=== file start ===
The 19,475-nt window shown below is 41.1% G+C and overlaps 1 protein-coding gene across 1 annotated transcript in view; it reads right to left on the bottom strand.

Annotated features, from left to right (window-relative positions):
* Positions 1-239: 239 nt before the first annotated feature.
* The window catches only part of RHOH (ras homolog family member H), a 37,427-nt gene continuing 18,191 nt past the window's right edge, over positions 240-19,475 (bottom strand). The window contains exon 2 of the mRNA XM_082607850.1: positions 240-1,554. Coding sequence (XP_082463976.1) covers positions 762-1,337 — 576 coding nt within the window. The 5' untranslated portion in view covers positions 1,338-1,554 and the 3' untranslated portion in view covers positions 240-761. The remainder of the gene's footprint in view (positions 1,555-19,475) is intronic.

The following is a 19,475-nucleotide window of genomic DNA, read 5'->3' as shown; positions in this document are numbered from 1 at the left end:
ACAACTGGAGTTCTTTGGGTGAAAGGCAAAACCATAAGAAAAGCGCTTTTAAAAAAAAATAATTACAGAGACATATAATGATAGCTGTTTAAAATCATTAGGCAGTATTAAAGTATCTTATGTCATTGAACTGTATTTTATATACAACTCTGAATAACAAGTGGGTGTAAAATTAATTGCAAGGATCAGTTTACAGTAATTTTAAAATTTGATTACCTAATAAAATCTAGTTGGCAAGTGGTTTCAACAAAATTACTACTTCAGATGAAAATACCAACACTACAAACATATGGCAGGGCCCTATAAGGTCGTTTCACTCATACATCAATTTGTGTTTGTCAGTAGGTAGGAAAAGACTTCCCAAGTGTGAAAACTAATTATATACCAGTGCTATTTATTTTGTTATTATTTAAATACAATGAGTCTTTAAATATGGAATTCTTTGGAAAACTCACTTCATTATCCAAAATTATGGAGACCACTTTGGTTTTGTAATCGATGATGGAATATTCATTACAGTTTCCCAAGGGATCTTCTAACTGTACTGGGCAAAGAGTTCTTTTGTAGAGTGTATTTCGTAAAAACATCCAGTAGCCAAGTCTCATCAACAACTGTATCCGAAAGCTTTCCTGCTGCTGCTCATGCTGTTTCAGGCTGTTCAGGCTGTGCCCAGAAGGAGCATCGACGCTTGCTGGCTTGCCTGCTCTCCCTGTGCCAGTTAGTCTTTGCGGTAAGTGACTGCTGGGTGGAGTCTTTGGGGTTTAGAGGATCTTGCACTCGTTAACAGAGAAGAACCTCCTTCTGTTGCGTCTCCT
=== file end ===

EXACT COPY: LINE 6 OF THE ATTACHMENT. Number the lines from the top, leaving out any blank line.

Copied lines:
ACAACTGGAGTTCTTTGGGTGAAAGGCAAAACCATAAGAAAAGCGCTTTTAAAAAAAAATAATTACAGAGACATATAATGATAGCTGTTTAAAATCATTAGGCAGTATTAAAGTATCTTATGTCATTGAACTGTATTTTATATACAACTCTGAATAACAAGTGGGTGTAAAATTAATTGCAAGGATCAGTTTACAGTAATTTTAAAATTTGATTACCTAATAAAATCTAGTTGGCAAGTGGTTTCAACAAAATTACTACTTCAGATGAAAATACCAACACTACAAACATATGGCAGGGCCCTATAAGGTCGTTTCACTCATACATCAATTTGTGTTTGTCAGTAGGTAGGAAAAGACTTCCCAAGTGTGAAAACTAATTATATACCAGTGCTATTTATTTTGTTATTATTTAAATACAATGAGTCTTTAAATATGGAATTCTTTGGAAAACTCACTTCATTATCCAAAATTATGGAGACCACTTTGGTTTTGTAATCGATGATGGAATATTCATTACAGTTTCCCAAGGGATCTTCTAACTGTACTGGGCAAAGAGTTCTTTTGTAGAGTGTATTTCGTAAAAACATCCAGTAGCCAAGTCTCATCAACAACTGTATCCGAAAGCTTTCCTGCTGCTGCTCATGCTGTTTCAGGCTGTTCAGGCTGTGCCCAGAAGGAGCATCGACGCTTGCTGGCTTGCCTGCTCTCCCTGTGCCAGTTAGTCTTTGCGGTAAGTGACTGCTGGGTGGAGTCTTTGGGGTTTAGAGGATCTTGCACTCGTTAACAGAGAAGAACCTCCTTCTGTTGCGTCTCCT